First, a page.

by Susan Dawson
As Central Texas plans for success in the 21st century and beyond, key to planning for our economic prosperity as a region and ensuring all our community has economic opportunity is having a highly educated workforce. This focus is consistent with the recently approved aggressive and visionary state goal “60x30TX” for 60 percent of “Generation Texas” 25-34 year olds to have a post secondary degree or credential by 2030. This plan, based on research and generated through many months of engagement in stakeholders across the state, builds on the success of the state’s Closing the Gaps to higher education plan adopted in 2000. See more details and download the report at
Data from the Texas Higher Education Coordinating Board and Texas Workforce Commission indicate that by 2020, 59% of all new jobs in Texas will require post secondary education. However, only 34% of Texans aged 25-34 today have an associate degree or higher. In Central Texas, where many students come for higher education and stay, we have a slightly higher percentage than the rest of the state of adult population with some sort of higher education credential. However, recent reports point to Austin having among the highest income inequality in the country – not a statistic to be proud of. Our wide gaps in educational attainment would predict this: for instance, white adults in Central Texas are twice as likely to have some college or a higher ed degree than Hispanic adults.

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In order to achieve the goal of 60×30 in Central Texas, we will not only need to drastically increase the number of young adults who pursue and complete a post secondary degree or credential, we must focus on those in our community who are traditionally underrepresented in higher education: Hispanic, black, male, and low income students. In fact, because students from traditionally underrepresented populations are growing faster than improvements in attainment rates, our state demographer predicts that the percentage of adults – in Texas and in our region – who have attended some college or received any sort of post secondary credential will actually decline over the next quarter century if we don’t significantly improve college success rates – thus per capita income in the state is projected by the Texas State Data Center Population Projections to go down by 8% between 2012 and 2030. Not the kind of economic opportunity we want for Central Texas!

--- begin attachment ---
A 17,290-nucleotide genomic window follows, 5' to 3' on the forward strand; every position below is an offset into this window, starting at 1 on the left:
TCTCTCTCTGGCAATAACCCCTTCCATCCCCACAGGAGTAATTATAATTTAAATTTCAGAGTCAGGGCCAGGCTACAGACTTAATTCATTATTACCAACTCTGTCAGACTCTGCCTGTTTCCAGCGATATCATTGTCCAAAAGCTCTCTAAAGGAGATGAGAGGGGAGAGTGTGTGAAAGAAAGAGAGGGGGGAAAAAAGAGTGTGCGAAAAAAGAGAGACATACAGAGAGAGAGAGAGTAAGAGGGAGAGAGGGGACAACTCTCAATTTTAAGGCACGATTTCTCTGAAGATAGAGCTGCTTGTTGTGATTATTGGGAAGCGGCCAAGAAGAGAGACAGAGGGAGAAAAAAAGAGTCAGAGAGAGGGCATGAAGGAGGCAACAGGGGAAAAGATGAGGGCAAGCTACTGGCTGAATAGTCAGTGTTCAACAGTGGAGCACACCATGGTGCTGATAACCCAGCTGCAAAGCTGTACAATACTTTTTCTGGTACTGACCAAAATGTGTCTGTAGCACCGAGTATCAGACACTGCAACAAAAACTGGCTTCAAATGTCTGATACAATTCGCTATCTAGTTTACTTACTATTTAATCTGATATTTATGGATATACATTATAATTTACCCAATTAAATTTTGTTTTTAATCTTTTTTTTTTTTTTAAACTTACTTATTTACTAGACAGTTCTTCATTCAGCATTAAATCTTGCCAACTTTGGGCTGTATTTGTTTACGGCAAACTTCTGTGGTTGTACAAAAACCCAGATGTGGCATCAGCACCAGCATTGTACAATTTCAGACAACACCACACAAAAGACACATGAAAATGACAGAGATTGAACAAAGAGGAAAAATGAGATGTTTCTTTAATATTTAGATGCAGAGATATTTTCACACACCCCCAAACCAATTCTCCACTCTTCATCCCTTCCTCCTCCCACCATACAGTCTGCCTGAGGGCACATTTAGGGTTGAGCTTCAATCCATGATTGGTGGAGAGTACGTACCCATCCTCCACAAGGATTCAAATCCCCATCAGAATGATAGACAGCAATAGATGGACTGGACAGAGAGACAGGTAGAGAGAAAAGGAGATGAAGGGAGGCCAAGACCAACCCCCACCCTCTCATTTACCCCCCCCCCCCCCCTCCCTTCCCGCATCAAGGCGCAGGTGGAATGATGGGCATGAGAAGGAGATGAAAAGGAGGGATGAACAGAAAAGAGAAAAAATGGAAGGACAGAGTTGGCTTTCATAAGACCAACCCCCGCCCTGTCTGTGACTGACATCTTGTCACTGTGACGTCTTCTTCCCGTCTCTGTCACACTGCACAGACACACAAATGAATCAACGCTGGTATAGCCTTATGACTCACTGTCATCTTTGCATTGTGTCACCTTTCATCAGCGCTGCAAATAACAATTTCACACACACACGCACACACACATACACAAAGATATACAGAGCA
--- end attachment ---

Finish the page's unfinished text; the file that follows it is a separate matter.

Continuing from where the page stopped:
We are indeed far from where we need to be: E3 Alliance data shows that just 36% of Central Texas non-low income graduates who enrolled in higher education within a year, and just 12% of low income graduates, received any degree or certificate within 6 years!

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Of course, the path to college success doesn’t start after a student enrolls in college. Successful college completion depends on:

  1. Academic preparation throughout the “cradle to career” pipeline so that a student is prepared for critical thinking skills and college level work,
  2. High expectations for students by educators and our community, and developed student skills to meet those expectations such as persistence and self-advocacy, and
  3. “College knowledge,” including how to apply for college admission and financial aid and traverse the college enrollment and persistence process.

Central Texas has a unique opportunity to leverage and build on the state’s audacious 60x30TX plan to work together across the entire education continuum to get postsecondary credentials for many more of our next generation of workers. It will require data-based decision-making, close collaboration across education, business, and community sectors, and strong social innovation to overcome barriers to student success, but together we can close economic opportunity gaps and ensure economic prosperity for our region’s future.

Susan Dawson is the President and Executive Director of E3 Alliance.